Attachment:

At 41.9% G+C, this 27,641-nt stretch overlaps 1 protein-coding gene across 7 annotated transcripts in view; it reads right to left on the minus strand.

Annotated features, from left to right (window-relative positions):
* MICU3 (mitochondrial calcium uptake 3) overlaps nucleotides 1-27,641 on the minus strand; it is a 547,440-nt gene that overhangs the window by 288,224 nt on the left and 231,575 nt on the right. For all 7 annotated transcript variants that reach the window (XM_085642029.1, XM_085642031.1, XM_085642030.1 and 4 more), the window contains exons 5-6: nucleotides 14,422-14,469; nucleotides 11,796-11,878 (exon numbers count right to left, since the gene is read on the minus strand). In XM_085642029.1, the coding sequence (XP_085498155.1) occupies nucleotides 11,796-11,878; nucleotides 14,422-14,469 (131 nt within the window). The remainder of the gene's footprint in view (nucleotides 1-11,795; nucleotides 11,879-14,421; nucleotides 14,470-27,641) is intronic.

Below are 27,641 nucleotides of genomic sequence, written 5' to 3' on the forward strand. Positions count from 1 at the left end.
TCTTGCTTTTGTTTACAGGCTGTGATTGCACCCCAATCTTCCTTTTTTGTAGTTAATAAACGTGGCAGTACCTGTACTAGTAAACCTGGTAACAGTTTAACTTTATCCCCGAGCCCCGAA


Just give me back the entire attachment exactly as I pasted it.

At 41.9% G+C, this 27,641-nt stretch overlaps 1 protein-coding gene across 7 annotated transcripts in view; it reads right to left on the minus strand.

Annotated features, from left to right (window-relative positions):
* MICU3 (mitochondrial calcium uptake 3) overlaps nucleotides 1-27,641 on the minus strand; it is a 547,440-nt gene that overhangs the window by 288,224 nt on the left and 231,575 nt on the right. For all 7 annotated transcript variants that reach the window (XM_085642029.1, XM_085642031.1, XM_085642030.1 and 4 more), the window contains exons 5-6: nucleotides 14,422-14,469; nucleotides 11,796-11,878 (exon numbers count right to left, since the gene is read on the minus strand). In XM_085642029.1, the coding sequence (XP_085498155.1) occupies nucleotides 11,796-11,878; nucleotides 14,422-14,469 (131 nt within the window). The remainder of the gene's footprint in view (nucleotides 1-11,795; nucleotides 11,879-14,421; nucleotides 14,470-27,641) is intronic.

Below are 27,641 nucleotides of genomic sequence, written 5' to 3' on the forward strand. Positions count from 1 at the left end.
TCTTGCTTTTGTTTACAGGCTGTGATTGCACCCCAATCTTCCTTTTTTGTAGTTAATAAACGTGGCAGTACCTGTACTAGTAAACCTGGTAACAGTTTAACTTTATCCCCGAGCCCCGAA